In fact, most of the people who decided to stop drinking --for whatever reason -- do so without any outside help. They simply make up their minds to stop or modify their drinking patterns. Many one-time heavy drinkers merely "grow up" and change their behaviors. Others may have a particularly embarassing or frightening experience and swear off.
A survey by the University of Toronto revealed that more than 70 percent of recovered problem drinkers said they overcame their alcohol troubles without formal treatment. A similar study in the United States by Psychiatrist George Vaillant, at Cambridge Hospital in Massachusetts, reported that of those who either quit or cut back drinking, 75 percent did so without benefit of treatment or A.A.
These findings are consistent with published studies on the About.com Smoking Cessation Site, which indicate that 80 to 90 percent of successful quitters give up cigarettes without professional help.
In other words, if you have a drinking problem, there is a chance that you can do something about it without expensive medical help and without attending any meetings.
Even those drinkers who have become chemically dependent upon alcohol -- daily drinkers -- may not actually be suffering from the disease of alcoholism, according to these studies. Such a drinker may need initial medical assistant to get through the detoxification period, but may be able to remain sober after detox without further assistance.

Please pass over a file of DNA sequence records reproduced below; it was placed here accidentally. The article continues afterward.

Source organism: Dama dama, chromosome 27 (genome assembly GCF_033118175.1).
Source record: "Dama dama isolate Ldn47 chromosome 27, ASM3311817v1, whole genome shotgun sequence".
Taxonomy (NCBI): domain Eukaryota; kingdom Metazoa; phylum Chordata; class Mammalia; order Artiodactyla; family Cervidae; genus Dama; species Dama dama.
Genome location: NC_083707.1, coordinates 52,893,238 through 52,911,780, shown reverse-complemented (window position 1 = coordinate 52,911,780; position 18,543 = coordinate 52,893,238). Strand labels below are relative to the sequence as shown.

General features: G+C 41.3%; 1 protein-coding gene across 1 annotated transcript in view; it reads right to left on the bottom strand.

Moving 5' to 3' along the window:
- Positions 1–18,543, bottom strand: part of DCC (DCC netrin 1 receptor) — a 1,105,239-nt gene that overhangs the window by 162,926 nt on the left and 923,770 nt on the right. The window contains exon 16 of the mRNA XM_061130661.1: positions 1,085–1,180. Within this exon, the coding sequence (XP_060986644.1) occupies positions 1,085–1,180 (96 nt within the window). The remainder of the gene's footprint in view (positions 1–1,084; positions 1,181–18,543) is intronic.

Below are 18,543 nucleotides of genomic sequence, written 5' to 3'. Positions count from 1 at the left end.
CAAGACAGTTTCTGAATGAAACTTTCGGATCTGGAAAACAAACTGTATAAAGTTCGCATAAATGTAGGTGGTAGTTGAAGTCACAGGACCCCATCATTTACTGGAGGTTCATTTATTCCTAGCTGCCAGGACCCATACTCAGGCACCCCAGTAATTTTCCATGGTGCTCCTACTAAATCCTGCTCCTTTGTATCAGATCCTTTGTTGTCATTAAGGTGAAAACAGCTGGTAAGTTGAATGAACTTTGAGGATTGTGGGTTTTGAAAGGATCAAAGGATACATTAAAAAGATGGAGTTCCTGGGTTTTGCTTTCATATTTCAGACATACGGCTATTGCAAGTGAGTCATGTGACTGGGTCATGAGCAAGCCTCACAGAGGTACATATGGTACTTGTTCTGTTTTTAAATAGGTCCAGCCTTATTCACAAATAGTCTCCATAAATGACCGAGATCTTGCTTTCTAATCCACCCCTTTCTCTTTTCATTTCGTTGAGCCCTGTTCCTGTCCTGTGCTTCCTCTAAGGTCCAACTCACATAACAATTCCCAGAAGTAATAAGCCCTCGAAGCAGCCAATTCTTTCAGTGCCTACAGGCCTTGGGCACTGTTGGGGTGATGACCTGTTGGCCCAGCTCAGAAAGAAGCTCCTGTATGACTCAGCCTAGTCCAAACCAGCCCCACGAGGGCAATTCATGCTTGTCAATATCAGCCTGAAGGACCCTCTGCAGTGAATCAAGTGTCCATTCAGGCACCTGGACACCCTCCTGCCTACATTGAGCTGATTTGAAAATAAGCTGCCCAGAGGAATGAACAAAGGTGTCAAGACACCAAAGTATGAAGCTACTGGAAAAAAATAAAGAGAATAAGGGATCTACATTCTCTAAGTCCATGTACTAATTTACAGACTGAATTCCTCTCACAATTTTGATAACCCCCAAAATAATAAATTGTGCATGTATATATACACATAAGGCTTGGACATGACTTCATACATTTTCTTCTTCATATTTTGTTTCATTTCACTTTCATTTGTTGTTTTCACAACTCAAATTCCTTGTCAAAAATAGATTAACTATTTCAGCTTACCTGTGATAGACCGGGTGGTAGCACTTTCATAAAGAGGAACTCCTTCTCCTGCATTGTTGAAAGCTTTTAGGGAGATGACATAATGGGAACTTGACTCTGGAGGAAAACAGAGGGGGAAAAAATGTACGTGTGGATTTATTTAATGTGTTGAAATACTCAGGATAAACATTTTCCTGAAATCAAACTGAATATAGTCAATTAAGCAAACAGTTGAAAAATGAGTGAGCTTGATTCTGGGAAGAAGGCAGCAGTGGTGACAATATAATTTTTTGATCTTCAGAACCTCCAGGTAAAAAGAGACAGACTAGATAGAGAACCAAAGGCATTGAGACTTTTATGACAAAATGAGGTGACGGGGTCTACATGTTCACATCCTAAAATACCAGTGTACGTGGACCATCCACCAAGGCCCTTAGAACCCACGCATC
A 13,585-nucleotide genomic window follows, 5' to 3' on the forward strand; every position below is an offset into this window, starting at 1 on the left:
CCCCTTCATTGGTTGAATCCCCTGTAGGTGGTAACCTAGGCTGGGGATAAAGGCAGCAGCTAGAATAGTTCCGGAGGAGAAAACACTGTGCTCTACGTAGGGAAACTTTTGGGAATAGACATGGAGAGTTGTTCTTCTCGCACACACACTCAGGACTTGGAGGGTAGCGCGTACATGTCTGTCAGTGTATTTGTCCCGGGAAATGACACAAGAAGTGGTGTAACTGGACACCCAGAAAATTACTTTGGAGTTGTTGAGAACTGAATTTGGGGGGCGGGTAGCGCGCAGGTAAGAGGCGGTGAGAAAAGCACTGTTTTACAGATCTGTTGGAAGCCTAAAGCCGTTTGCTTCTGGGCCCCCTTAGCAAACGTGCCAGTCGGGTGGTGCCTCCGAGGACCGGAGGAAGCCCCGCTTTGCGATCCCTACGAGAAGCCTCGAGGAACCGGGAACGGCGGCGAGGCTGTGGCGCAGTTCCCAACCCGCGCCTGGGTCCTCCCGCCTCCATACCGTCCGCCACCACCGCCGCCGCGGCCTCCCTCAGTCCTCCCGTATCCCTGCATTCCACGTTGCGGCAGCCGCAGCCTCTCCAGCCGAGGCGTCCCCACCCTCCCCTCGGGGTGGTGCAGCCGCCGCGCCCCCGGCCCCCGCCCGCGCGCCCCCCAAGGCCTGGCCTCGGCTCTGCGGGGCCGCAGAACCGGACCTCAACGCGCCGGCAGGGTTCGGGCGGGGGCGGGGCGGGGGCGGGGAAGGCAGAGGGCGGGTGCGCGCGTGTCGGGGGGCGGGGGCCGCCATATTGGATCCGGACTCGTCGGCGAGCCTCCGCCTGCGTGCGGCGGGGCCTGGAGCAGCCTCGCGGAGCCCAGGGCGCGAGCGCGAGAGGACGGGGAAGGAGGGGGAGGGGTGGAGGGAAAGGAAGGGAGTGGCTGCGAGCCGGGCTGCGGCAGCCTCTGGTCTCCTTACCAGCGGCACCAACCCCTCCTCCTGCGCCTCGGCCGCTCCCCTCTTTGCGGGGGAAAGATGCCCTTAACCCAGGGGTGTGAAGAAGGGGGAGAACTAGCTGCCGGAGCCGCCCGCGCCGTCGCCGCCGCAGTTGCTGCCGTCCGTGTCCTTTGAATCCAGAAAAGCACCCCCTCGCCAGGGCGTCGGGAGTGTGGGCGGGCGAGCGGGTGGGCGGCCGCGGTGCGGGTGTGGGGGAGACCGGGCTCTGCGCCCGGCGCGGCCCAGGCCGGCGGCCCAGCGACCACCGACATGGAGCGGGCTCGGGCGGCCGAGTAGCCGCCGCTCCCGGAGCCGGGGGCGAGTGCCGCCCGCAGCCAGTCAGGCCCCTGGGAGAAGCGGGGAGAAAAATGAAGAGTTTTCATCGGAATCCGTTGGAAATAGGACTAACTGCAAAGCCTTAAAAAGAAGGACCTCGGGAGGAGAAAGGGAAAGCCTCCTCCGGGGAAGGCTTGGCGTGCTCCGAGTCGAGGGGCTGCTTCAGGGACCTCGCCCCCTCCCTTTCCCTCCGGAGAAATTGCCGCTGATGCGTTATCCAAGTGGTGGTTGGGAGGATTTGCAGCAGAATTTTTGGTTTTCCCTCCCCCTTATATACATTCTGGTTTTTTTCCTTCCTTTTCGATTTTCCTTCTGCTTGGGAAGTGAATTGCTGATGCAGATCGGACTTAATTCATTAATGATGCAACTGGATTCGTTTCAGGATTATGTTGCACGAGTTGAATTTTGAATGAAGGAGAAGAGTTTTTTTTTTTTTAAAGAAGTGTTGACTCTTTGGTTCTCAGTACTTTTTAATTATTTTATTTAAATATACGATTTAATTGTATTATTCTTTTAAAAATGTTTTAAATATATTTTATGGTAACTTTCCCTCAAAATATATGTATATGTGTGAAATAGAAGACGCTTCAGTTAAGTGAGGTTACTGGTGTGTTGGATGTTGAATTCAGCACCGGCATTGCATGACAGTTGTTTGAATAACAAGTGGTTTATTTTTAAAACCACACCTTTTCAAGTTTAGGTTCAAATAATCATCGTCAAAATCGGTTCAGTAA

If you think that you are one of those drinkers, and you would sincerely like to cut back or quit drinking, the National Institute on Alcohol Abuse and Alcoholism has some tools that might be helpful.
That site has a questionnaire that may be used to determine if you are drinking too much, reasons that you should cut down, a tool for setting personal goals, and a sample "drinking diary" to help compare your actually drinking to your goal.
It also contains tips to help you meet your goal, such as watching how much alcohol you keep around the house, learning to drink slowly, taking a break from alcohol at certain times, and just simply learning how to say no when drinking opportunities arise.
For those who are in fact alcoholics, who actually have the disease, all the willpower and self resolve in the world will not help. These drinkers find themselves powerless to stop or control their drinking without help.
Those who have tried repeatedly to curtail or quit drinking and found that they simply cannot, will surely require outside help to do so -- either from the treatment center industry or from a self-help program of recovery, such as Alcoholics Anonymous.
And for the families of those who have a drinking problem, support is available, regardless of whether the drinker is an alcoholic or just a problem drinker. If someone else's drinking is a problem for you, there are resources available to help you find your own peace.